Janet Yellen Behind the Push to Cripple American DeFi
On the battleground between excessive red tape and financial innovation, both elected Senators and unelected officials side with the former. After multiple amendments have been proposed to Biden’s far-reaching infrastructure bill, the US digital asset market is still in need of a life vest.
Crypto Industry Calls for Action
It’s all hands on deck for the American part of the global crypto space. There are several legitimate concerns for the digital asset space that the bipartisan $1.2 trillion infrastructure bill introduces. In short, the bill redefines ‘broker’ to include all participants of the blockchain ecosystem, from miners to developers.
Consequently, such ‘brokers’ would have to implement a KYC mechanism on their ‘customers’ to fulfill IRS reporting requirements. This itself is virtually impossible, leading one to believe that the legislators themselves lack the knowledge to competently perform their elected duties.
From the original bill, not much has changed except for another tweak of the original amendment. Likewise, it is now clearer who is pushing for such aggressive regulation—which is poised to negatively impact the growth DeFi—and digital assets in general—in the US.
Who is Behind the Clashing Amendments?
The original amendment for taxing the US-based crypto/DeFi industry was pushed by the following senators:
- Senator Mark Warner (D-VA) – 66-year-old businessman
- Rob Portman (R-OH) – 65-year-old attorney
- Kyrsten Sinema (D-AZ) – 45-year-old social worker
Hence, the piece was dubbed the Warner-Portman-Sinema amendment. Since Thursday, they’ve modified the amendment to exempt proof-of-work mining and crypto wallets.
Left in this state, this would heavily impact the DeFi space given that it relies on proof-of-stake validation across almost all blockchains with smart contract programmability. For instance, Charles Hoskinson, the creator of Cardano (ADA), competitor to Ethereum, retweeted the following:
On the opposite side of the crypto fence, for more reasonable legislation that encourages the growth of American crypto/DeFi industry, are the following senators:
- Senator Ron Wyden (D-OR) – 72-year-old educator
- Senator Cynthia Lummis (R-WY) – 66-year-old career politician
- Senator Pat Toomey (R-PA) – 59-year-old businessman
The Wyden-Lummis-Toomey amendment would more precisely define all the actors in the blockchain ecosystem, striking the original lines 9 through 21 on page 2437. This would clarify that brokers are only those entities who execute crypto trades on exchanges. More importantly, the aforementioned IRS requirements would not be needed from miners, liquidity providers, and individuals who are developing blockchain technology and wallets.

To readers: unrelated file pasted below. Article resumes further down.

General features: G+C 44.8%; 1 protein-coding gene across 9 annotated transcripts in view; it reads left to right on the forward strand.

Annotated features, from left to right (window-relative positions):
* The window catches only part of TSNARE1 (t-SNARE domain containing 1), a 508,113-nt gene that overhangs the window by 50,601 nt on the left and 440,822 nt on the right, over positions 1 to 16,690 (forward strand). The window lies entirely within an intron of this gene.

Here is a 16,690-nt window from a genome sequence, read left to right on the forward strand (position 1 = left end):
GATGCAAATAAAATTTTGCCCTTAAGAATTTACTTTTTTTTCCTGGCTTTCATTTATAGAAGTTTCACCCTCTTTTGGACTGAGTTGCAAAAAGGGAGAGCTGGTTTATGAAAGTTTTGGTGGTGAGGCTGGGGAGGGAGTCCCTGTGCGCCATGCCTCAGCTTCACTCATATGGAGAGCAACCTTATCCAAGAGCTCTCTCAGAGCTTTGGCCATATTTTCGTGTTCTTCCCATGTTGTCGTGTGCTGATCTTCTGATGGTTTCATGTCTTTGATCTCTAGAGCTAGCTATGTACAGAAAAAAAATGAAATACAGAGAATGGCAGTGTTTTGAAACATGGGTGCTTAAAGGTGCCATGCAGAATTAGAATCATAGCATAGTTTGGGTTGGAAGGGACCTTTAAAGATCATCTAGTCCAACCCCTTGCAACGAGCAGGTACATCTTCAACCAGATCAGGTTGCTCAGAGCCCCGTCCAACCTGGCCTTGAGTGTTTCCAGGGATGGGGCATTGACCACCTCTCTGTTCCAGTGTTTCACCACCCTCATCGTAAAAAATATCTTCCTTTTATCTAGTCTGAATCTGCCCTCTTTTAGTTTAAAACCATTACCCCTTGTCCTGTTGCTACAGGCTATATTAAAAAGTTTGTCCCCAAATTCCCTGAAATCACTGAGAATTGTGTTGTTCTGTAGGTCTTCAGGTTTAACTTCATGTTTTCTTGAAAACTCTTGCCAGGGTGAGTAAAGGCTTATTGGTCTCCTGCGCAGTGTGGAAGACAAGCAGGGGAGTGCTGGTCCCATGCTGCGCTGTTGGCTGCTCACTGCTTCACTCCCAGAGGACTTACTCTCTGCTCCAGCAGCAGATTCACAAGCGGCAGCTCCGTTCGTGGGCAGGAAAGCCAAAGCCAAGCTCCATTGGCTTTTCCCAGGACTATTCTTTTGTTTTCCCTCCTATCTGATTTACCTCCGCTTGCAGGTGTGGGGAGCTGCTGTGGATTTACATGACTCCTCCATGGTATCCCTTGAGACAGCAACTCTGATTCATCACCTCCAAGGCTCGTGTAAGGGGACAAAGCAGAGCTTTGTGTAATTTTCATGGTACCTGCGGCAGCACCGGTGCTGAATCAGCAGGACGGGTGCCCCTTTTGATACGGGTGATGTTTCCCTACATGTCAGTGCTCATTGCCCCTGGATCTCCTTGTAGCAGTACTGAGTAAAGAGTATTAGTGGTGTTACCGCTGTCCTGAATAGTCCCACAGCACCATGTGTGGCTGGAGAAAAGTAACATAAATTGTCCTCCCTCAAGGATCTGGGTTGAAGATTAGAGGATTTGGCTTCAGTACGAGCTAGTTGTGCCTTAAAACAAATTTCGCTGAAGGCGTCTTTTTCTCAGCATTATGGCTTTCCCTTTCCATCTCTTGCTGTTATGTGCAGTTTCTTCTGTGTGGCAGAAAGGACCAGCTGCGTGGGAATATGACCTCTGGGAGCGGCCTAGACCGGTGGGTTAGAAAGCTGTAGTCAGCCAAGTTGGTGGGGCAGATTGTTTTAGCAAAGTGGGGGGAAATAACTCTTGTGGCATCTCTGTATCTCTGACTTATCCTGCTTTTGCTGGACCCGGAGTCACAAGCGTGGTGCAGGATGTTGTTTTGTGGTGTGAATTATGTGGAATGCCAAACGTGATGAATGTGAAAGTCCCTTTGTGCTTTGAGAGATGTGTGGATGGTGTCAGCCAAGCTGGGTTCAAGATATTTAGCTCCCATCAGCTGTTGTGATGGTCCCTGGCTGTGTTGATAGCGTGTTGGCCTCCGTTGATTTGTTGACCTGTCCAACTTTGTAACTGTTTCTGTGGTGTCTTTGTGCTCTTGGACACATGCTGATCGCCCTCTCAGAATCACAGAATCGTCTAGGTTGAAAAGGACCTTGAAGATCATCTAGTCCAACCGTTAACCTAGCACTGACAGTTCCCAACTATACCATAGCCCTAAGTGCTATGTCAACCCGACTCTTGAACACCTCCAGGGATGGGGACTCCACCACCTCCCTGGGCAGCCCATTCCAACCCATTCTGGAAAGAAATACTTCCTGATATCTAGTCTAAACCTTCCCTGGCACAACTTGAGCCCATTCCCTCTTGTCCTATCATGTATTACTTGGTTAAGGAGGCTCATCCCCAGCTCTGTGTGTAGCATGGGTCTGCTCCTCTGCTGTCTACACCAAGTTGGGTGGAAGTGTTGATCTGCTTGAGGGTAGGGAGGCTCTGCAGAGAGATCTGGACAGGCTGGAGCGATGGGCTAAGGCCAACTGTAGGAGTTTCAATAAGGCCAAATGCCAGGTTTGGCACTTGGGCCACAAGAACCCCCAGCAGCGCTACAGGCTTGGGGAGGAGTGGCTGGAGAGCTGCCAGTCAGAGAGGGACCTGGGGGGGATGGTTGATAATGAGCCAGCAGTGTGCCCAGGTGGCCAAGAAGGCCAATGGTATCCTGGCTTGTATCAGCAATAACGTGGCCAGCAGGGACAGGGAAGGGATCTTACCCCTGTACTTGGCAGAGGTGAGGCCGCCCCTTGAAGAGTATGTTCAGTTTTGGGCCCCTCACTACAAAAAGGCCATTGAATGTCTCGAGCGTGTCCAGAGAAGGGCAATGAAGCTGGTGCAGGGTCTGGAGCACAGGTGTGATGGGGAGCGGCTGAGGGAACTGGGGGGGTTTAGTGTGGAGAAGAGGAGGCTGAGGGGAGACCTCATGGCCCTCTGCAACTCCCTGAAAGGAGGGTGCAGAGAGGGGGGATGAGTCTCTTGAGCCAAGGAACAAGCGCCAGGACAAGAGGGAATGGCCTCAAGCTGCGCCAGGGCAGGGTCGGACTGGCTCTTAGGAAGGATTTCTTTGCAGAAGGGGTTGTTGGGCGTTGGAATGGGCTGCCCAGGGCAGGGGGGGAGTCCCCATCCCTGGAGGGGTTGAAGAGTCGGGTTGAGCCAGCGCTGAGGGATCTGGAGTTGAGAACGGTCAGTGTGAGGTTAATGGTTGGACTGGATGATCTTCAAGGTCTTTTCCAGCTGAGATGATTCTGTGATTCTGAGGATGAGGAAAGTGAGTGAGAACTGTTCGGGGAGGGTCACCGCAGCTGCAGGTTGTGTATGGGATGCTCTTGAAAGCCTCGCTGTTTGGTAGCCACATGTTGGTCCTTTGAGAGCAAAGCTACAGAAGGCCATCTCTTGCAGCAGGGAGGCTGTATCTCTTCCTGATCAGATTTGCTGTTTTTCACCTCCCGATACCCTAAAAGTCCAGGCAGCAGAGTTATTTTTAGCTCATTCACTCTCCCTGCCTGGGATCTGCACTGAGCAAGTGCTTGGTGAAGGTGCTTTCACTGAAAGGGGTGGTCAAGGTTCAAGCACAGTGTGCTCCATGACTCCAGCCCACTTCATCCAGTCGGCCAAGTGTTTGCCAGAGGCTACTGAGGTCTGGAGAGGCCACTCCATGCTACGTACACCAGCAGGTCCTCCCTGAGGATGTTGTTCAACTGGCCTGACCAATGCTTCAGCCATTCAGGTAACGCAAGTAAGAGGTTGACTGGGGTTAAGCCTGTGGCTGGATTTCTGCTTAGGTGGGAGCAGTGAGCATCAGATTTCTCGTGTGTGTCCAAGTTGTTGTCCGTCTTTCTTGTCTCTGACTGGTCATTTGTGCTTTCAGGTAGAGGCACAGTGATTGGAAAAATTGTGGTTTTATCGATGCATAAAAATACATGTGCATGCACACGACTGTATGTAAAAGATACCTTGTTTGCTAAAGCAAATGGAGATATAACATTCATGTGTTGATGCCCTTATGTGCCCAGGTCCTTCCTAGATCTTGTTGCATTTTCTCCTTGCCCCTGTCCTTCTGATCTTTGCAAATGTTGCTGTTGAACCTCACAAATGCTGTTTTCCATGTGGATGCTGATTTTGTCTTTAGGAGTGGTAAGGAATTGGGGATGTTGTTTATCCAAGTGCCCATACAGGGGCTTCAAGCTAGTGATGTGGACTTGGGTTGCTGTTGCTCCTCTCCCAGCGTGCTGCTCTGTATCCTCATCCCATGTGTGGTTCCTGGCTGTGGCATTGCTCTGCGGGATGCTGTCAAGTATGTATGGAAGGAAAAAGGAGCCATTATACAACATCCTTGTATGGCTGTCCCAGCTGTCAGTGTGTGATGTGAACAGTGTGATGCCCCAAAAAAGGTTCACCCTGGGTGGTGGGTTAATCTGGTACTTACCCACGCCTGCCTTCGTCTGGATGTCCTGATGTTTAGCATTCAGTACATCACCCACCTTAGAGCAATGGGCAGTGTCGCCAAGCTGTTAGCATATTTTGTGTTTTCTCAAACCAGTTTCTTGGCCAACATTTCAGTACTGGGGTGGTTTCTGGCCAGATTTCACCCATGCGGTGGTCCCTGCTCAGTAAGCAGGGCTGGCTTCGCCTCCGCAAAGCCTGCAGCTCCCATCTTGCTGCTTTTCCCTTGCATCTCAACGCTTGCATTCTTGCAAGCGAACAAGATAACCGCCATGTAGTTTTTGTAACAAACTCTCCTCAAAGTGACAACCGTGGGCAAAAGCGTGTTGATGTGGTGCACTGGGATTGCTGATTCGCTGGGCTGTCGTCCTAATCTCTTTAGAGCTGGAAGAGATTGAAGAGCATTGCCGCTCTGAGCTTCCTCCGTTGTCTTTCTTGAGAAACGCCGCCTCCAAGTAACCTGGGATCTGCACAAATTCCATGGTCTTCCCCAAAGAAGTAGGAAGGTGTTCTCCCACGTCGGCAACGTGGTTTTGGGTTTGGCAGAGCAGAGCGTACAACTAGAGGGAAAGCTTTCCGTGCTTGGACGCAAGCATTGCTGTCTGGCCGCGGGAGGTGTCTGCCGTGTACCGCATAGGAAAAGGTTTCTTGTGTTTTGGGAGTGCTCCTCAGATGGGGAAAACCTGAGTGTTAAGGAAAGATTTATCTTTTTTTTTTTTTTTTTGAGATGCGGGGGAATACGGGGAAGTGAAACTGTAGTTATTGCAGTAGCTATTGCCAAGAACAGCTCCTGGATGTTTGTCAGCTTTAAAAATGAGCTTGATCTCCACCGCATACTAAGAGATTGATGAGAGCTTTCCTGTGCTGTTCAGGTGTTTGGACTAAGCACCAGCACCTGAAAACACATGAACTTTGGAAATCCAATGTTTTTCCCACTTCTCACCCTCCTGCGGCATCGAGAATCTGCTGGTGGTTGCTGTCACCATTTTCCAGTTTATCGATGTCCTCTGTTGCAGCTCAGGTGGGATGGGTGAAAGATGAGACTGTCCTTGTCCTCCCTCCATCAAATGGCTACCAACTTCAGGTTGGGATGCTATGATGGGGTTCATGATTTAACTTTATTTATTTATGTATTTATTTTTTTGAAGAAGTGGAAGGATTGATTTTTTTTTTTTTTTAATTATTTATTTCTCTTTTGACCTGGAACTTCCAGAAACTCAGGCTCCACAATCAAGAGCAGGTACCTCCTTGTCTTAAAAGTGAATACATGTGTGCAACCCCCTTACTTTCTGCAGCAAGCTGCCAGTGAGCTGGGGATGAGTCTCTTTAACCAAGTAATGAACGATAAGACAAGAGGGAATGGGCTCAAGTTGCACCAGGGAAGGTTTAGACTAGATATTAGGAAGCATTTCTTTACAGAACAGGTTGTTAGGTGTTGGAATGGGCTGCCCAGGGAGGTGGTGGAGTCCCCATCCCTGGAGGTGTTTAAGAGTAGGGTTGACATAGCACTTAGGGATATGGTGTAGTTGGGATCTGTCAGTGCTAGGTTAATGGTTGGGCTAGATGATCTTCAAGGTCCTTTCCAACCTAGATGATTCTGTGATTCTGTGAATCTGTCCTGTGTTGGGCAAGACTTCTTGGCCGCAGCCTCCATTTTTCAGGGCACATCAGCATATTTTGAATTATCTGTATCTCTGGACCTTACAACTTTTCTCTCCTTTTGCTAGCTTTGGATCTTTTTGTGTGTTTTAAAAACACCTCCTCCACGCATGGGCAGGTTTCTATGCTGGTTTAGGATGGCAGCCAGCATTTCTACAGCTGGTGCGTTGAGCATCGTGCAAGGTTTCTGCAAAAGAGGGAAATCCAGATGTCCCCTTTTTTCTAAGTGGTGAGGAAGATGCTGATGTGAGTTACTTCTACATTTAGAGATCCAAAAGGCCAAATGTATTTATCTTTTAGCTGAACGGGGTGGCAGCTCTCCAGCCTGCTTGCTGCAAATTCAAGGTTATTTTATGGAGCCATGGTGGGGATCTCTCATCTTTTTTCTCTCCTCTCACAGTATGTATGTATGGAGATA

However, reacting to the modified Warner-Portman-Sinema amendment, Sen. Wyden embarked on a false dichotomy.
It seems that after Elon Musk’s twitter escapades, it has been ingrained in the public discourse that Bitcoin – as a beneficiary of proof-of-work – is a dangerous threat to the climate. This has recently been repeated by Sen. Elizabeth Warren in her softball exchange with Angela Walch.
Although it is easy to access the data showing that about 74% of Bitcoin’s mining comes from renewable sources, all these actors may be counting on the difficulty to verify 50% clean energy thresholds. After all, this is the nature and the strongpoint of Bitcoin’s mining network – decentralization.
Whatever the case may be, it seems that Senators on both sides are barely cognizant of the complexity and implications of their legislation. As it stands now, the modified original amendment stands to win.
Treasury Secretary Janet Yellen Pushes for Warner-Portman-Sinema Amendment
According to Washington Post reporting, Janet Yellen spoke to Senator Wyden to dissuade him from limiting federal regulation of cryptocurrencies. Given his framing of proof-of-work, that mission doesn’t seem that difficult to accomplish.
Furthermore, White House spokesperson Andrew Bates, also sided for the modified Warner-Portman-Sinema Amendment, stating:
“We are grateful to Chairman Wyden for his leadership in pushing the Senate to address this issue. However, we believe that the alternative amendment put forward by Senators Warner, Portman, and Sinema strikes the right balance and makes an important step forward in promoting tax compliance,”
In the bill, their legislative contribution would extract $28 billion from the crypto industry, although it is not clear how they came up with that sum. To give you an idea of the numbers in play, the non-partisan Congressional Budget Office (CBO) had already calculated the following:
“The Congressional Budget Office estimates that over the 2021-2031 period, enacting Senate Amendment 2137 to H.R. 3684 would decrease direct spending by $110 billion, increase revenues by $50 billion, and increase discretionary spending by $415 billion. On net, the legislation would add $256 billion to projected deficits over that period.”
With such tight margins and overall increased deficit, without the crypto part, the revenue would likely be left with only $12 billion. This would give Treasury Secretary Yellen a pathway to kill two birds with one stone:
- Patch up the budget so it is not excessively leaky.
- More importantly, curtail the growth of a parallel financial infrastructure to central banking. This especially applies to Janet Yellen as the former Fed Chair during the Trump admin.
The final vote should be done over the weekend. If it passes, Bitcoin should not be impacted, as it employs a proof-of-work blockchain. The modified amendment could be the result of too many Wall Street heavyweights involved in Bitcoin.
If approved, do you think this legislation will eventually carry to the global stage as well? Let us know in the comments below.